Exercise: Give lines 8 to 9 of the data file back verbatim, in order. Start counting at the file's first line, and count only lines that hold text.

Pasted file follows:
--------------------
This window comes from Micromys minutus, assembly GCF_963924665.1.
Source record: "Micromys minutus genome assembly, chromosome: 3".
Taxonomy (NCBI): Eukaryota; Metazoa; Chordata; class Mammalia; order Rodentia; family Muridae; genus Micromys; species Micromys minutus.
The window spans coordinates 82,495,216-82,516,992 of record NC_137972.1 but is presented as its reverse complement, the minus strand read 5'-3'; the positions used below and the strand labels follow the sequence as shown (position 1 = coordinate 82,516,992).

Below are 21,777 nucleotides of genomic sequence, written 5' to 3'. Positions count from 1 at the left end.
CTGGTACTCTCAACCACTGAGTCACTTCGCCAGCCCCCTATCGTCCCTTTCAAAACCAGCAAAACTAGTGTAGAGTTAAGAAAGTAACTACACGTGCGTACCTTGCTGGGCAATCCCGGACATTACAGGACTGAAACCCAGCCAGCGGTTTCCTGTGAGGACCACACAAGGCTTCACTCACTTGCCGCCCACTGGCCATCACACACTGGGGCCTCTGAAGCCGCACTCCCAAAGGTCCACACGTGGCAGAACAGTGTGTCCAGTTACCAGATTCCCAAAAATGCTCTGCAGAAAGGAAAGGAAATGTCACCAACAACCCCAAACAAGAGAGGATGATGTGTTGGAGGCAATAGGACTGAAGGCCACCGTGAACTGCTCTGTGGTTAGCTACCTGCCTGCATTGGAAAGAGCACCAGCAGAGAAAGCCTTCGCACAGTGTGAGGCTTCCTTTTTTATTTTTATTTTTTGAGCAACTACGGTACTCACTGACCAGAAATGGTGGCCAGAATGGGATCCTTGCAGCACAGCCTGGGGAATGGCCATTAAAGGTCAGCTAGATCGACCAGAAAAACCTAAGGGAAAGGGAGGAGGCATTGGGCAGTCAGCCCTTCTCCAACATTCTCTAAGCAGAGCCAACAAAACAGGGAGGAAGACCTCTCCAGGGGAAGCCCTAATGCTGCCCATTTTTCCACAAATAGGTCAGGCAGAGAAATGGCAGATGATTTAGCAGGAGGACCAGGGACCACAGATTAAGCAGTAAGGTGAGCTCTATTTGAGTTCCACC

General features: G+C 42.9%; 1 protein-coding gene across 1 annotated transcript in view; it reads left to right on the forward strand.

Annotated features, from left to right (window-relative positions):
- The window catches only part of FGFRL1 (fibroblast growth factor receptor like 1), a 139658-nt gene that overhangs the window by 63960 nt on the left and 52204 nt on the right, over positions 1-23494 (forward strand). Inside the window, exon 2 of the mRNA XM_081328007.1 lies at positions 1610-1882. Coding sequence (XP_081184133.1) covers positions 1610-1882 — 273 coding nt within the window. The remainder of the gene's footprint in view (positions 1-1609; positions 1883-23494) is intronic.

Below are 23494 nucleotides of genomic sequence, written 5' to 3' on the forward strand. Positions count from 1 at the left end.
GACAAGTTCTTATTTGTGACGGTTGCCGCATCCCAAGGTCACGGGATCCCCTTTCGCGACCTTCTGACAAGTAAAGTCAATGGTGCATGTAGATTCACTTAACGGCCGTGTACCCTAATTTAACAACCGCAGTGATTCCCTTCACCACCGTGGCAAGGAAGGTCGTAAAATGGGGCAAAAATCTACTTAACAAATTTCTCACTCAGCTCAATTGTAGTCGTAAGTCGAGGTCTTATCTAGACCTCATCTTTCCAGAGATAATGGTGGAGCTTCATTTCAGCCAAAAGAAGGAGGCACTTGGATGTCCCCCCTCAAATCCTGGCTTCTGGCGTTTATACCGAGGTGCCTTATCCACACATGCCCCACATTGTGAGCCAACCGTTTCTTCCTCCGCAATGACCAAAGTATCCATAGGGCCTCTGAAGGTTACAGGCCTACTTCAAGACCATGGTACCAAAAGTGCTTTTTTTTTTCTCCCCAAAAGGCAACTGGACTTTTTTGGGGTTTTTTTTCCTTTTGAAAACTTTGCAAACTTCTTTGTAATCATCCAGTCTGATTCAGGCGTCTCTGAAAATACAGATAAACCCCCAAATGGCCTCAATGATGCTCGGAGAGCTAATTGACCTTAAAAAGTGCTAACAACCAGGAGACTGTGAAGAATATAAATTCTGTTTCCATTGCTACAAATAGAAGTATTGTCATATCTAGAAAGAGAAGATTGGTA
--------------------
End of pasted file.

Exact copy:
Annotated features, from left to right (window-relative positions):
- The window catches only part of FGFRL1 (fibroblast growth factor receptor like 1), a 139658-nt gene that overhangs the window by 63960 nt on the left and 52204 nt on the right, over positions 1-23494 (forward strand). Inside the window, exon 2 of the mRNA XM_081328007.1 lies at positions 1610-1882. Coding sequence (XP_081184133.1) covers positions 1610-1882 — 273 coding nt within the window. The remainder of the gene's footprint in view (positions 1-1609; positions 1883-23494) is intronic.